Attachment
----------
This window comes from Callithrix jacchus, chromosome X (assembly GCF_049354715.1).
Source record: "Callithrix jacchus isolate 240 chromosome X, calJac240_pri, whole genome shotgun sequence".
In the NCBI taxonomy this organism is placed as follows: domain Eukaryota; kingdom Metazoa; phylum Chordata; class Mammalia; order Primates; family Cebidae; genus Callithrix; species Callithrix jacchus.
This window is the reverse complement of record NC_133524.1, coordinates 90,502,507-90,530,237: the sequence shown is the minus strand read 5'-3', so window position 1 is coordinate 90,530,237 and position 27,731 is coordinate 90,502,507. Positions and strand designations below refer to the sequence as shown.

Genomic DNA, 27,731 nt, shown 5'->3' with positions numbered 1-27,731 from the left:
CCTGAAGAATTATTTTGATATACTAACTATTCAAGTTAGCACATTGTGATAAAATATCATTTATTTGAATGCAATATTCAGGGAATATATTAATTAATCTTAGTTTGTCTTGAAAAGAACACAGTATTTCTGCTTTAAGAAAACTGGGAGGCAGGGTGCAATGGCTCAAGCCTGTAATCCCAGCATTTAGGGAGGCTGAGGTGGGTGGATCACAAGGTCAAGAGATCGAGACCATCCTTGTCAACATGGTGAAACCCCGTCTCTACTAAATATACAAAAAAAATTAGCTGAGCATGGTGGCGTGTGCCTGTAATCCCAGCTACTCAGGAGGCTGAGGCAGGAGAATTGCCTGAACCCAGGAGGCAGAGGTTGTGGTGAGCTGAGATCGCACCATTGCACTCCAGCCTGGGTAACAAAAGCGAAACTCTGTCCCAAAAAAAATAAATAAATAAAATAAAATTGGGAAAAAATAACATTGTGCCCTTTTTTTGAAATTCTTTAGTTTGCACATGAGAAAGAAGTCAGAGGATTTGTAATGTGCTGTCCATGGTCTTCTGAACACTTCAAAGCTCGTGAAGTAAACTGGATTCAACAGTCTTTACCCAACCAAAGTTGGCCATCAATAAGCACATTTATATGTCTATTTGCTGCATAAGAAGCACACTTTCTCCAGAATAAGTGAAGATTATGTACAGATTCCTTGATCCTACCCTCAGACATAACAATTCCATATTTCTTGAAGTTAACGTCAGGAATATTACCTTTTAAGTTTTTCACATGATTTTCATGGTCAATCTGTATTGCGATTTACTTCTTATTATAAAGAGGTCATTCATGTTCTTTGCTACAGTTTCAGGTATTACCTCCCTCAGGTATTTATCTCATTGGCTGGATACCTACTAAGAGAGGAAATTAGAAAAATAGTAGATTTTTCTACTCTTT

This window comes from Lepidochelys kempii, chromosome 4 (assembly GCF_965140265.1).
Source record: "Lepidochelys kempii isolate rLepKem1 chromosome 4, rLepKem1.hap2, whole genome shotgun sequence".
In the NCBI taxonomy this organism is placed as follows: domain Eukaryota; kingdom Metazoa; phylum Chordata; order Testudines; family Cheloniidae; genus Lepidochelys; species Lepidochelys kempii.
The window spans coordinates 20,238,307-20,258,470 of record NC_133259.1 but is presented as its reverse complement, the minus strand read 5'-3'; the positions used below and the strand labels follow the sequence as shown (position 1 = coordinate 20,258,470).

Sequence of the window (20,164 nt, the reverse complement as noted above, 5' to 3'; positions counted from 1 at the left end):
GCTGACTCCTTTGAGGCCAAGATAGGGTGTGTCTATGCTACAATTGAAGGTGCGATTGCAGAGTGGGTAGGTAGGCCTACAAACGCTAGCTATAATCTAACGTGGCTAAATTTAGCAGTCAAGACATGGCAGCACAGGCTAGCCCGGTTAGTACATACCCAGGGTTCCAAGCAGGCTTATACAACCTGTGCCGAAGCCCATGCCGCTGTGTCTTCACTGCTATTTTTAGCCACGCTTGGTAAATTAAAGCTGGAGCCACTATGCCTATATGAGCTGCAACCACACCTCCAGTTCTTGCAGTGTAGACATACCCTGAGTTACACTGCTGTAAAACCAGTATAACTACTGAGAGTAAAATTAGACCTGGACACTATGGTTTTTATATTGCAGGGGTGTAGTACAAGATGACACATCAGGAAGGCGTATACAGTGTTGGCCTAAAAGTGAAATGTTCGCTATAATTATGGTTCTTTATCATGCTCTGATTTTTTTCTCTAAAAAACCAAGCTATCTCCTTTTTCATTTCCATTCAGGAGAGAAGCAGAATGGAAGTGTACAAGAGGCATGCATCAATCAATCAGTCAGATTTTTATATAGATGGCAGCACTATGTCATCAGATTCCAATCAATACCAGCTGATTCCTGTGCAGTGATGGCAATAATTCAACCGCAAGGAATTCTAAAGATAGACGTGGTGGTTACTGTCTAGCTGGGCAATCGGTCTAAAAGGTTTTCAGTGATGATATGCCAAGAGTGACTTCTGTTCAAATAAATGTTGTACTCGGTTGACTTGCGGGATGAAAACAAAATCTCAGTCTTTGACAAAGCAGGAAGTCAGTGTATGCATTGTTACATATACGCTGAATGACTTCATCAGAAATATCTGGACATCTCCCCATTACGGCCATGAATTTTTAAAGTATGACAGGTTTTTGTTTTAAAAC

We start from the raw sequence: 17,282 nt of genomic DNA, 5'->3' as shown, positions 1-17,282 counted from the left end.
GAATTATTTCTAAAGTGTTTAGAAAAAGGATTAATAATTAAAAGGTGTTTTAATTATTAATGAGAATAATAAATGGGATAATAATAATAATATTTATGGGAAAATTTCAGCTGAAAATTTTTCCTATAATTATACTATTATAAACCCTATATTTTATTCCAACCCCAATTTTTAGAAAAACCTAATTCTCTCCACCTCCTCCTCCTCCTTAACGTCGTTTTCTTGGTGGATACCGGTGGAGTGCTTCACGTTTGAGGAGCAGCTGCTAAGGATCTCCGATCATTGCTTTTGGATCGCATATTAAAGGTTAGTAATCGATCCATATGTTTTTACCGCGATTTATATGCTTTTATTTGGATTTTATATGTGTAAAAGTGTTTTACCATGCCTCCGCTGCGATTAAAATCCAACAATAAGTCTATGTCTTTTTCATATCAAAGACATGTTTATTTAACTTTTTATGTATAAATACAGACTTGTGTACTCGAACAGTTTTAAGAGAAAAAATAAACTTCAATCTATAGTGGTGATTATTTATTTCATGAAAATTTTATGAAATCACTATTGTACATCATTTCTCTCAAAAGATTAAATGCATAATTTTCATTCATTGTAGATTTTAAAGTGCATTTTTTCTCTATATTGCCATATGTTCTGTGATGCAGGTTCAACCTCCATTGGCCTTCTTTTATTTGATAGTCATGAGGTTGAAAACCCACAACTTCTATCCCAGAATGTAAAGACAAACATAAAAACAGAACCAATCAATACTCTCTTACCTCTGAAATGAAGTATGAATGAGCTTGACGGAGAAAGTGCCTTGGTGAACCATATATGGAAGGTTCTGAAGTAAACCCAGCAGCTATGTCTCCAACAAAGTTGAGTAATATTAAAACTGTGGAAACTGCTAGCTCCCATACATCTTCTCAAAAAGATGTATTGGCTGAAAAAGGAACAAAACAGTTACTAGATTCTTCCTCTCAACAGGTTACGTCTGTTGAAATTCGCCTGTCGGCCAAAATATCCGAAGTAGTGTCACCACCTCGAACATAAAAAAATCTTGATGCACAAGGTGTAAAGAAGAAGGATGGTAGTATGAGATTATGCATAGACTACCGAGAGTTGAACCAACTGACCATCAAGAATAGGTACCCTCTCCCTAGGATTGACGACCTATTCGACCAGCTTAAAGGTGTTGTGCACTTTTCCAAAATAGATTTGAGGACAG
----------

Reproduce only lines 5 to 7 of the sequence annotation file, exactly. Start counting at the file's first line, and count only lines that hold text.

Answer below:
Genomic DNA, 27,731 nt, shown 5'->3' with positions numbered 1-27,731 from the left:
CCTGAAGAATTATTTTGATATACTAACTATTCAAGTTAGCACATTGTGATAAAATATCATTTATTTGAATGCAATATTCAGGGAATATATTAATTAATCTTAGTTTGTCTTGAAAAGAACACAGTATTTCTGCTTTAAGAAAACTGGGAGGCAGGGTGCAATGGCTCAAGCCTGTAATCCCAGCATTTAGGGAGGCTGAGGTGGGTGGATCACAAGGTCAAGAGATCGAGACCATCCTTGTCAACATGGTGAAACCCCGTCTCTACTAAATATACAAAAAAAATTAGCTGAGCATGGTGGCGTGTGCCTGTAATCCCAGCTACTCAGGAGGCTGAGGCAGGAGAATTGCCTGAACCCAGGAGGCAGAGGTTGTGGTGAGCTGAGATCGCACCATTGCACTCCAGCCTGGGTAACAAAAGCGAAACTCTGTCCCAAAAAAAATAAATAAATAAAATAAAATTGGGAAAAAATAACATTGTGCCCTTTTTTTGAAATTCTTTAGTTTGCACATGAGAAAGAAGTCAGAGGATTTGTAATGTGCTGTCCATGGTCTTCTGAACACTTCAAAGCTCGTGAAGTAAACTGGATTCAACAGTCTTTACCCAACCAAAGTTGGCCATCAATAAGCACATTTATATGTCTATTTGCTGCATAAGAAGCACACTTTCTCCAGAATAAGTGAAGATTATGTACAGATTCCTTGATCCTACCCTCAGACATAACAATTCCATATTTCTTGAAGTTAACGTCAGGAATATTACCTTTTAAGTTTTTCACATGATTTTCATGGTCAATCTGTATTGCGATTTACTTCTTATTATAAAGAGGTCATTCATGTTCTTTGCTACAGTTTCAGGTATTACCTCCCTCAGGTATTTATCTCATTGGCTGGATACCTACTAAGAGAGGAAATTAGAAAAATAGTAGATTTTTCTACTCTTT

This window comes from Lepidochelys kempii, chromosome 4 (assembly GCF_965140265.1).